Morris From America (2016)
Written & Directed by Chad Hartigan
13-year-old Morris is an African-American young man living in Germany. His dad is a soccer coach, former player, and his mom passed away a few years prior. Morris did not grow up in Germany, and he is having trouble adjusting to the different culture. His Germany teacher, Inka, suggests he spend time at a community center practicing his language skills and meeting kids his age. Morris reluctantly agrees and immediately becomes infatuated with Katrin, an older girl who teasingly befriends him. Morris doesn’t seem to be meshing with the culture around him, despite his best efforts to explore and absorb. His father also struggles in determining where the line between discipline and freedom lies for his son.
There is a lot this film has going for it when it begins. Craig Robinson as the father has a great dynamic with Morris (Markees Christmas). They open the film listening to old school rap in the father’s effort to “educate” his son on what “real rap music” sounds like. A playful banter ensues with Morris’ critique of what he has heard and the father’s rebuttal. This is around the time the audience is made aware that these black American characters are living in a culture very outside of what we assume is their experience. Germany.
However, we later see Curtis, the father working entirely at ease with his colleagues on the soccer team. He also goes out with them for a drink, and we see a reluctance. This is later revealed not to be rooted in culture, but the grief he is still dealing with in regards to his wife and his new role as a single father. It’s Morris, whom we learn knew his father from a distance back in America, that isn’t sure how he fits into this place and may not want to fit in. Morris does very little to shape himself to the expectations of his peers and remains very true to himself for the remainder of the movie.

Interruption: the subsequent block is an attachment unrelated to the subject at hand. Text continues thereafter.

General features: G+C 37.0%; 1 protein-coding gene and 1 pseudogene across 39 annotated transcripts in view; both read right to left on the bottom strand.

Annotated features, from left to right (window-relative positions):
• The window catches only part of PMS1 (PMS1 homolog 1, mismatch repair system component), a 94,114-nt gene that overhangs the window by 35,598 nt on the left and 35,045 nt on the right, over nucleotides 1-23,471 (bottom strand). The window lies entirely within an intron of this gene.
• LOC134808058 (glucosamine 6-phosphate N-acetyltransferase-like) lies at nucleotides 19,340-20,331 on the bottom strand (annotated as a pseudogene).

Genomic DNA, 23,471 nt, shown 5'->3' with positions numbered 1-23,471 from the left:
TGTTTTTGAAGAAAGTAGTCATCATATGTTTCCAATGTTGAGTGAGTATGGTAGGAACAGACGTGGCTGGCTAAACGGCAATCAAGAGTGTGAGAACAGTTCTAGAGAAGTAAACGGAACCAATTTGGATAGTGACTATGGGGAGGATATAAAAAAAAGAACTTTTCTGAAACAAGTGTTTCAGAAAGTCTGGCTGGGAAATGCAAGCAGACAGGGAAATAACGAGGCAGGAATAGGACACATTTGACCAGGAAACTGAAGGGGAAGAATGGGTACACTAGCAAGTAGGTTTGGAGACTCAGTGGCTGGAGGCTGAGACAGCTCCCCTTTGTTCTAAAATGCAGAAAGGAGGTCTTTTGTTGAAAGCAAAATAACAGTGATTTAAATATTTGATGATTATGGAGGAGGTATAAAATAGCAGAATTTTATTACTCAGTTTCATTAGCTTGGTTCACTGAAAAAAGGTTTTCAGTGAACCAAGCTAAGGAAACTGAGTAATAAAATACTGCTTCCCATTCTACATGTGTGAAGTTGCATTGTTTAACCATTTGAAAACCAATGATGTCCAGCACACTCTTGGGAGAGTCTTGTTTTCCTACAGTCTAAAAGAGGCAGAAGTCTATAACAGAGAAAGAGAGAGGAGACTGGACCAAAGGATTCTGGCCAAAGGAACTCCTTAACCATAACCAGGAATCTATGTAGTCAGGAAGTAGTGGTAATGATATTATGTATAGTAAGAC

I admit this is an incredibly unique structure for a coming of age movie; I can’t think of a film that told this specific story before. Early on there are some exciting, playful moments; Morris visits a castle while listening to music on his iPod and imagines the other tourists and even the stained glass coming to life in rhythm to it. However, that is the last fantastical scene in the movie, which left me wanting because I was interested in seeing a movie with that tone.
Instead, the film ends up being painfully thin, barely developing the intriguing relationships it sets up. I was reminded at the conclusion of family sitcoms because that’s the depth Morris goes to. We’re left with a rushed wrap up and little understanding of what this all means for our protagonist. The worst thing Morris From America does is become a film that is ultimately forgettable. I can’t imagine ever returning to this picture or writing further about it, and I feel disappointed about that fact.
The film touches on the themes of loneliness and cultural divides but never satisfyingly explores them. Instead, the filmmaker brings them up and leaves them to remain undeveloped for the remainder of the movie. I think there are some great angles on the relationship between Morris and Katrin could have been explored from, we never even see his father’s reaction. The German teacher, Inka, feels left on the side to only appear for plot purposes. Morris From America had so much promise but leaves the viewer with not much to think about.